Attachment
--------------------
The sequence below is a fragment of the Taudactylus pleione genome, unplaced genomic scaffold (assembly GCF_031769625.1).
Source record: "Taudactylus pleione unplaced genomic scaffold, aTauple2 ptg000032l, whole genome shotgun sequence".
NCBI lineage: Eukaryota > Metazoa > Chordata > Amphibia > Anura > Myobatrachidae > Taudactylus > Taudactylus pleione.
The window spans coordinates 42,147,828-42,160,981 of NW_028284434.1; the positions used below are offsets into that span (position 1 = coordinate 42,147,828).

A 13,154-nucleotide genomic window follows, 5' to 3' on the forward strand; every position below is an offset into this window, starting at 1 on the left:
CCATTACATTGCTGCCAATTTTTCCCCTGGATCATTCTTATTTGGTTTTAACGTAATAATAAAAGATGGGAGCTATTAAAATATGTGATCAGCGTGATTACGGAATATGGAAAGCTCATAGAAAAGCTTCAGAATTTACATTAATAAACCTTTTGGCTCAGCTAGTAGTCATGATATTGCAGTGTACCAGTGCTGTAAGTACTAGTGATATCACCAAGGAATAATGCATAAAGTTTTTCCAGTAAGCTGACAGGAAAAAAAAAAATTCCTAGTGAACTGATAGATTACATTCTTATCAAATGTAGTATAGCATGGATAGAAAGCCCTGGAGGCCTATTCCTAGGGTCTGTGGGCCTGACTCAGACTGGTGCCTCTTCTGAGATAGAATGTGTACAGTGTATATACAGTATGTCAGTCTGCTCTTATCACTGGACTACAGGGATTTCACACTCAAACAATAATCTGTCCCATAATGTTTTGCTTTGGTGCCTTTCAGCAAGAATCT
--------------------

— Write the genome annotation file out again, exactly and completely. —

The sequence below is a fragment of the Taudactylus pleione genome, unplaced genomic scaffold (assembly GCF_031769625.1).
Source record: "Taudactylus pleione unplaced genomic scaffold, aTauple2 ptg000032l, whole genome shotgun sequence".
NCBI lineage: Eukaryota > Metazoa > Chordata > Amphibia > Anura > Myobatrachidae > Taudactylus > Taudactylus pleione.
The window spans coordinates 42,147,828-42,160,981 of NW_028284434.1; the positions used below are offsets into that span (position 1 = coordinate 42,147,828).

A 13,154-nucleotide genomic window follows, 5' to 3' on the forward strand; every position below is an offset into this window, starting at 1 on the left:
CCATTACATTGCTGCCAATTTTTCCCCTGGATCATTCTTATTTGGTTTTAACGTAATAATAAAAGATGGGAGCTATTAAAATATGTGATCAGCGTGATTACGGAATATGGAAAGCTCATAGAAAAGCTTCAGAATTTACATTAATAAACCTTTTGGCTCAGCTAGTAGTCATGATATTGCAGTGTACCAGTGCTGTAAGTACTAGTGATATCACCAAGGAATAATGCATAAAGTTTTTCCAGTAAGCTGACAGGAAAAAAAAAAATTCCTAGTGAACTGATAGATTACATTCTTATCAAATGTAGTATAGCATGGATAGAAAGCCCTGGAGGCCTATTCCTAGGGTCTGTGGGCCTGACTCAGACTGGTGCCTCTTCTGAGATAGAATGTGTACAGTGTATATACAGTATGTCAGTCTGCTCTTATCACTGGACTACAGGGATTTCACACTCAAACAATAATCTGTCCCATAATGTTTTGCTTTGGTGCCTTTCAGCAAGAATCT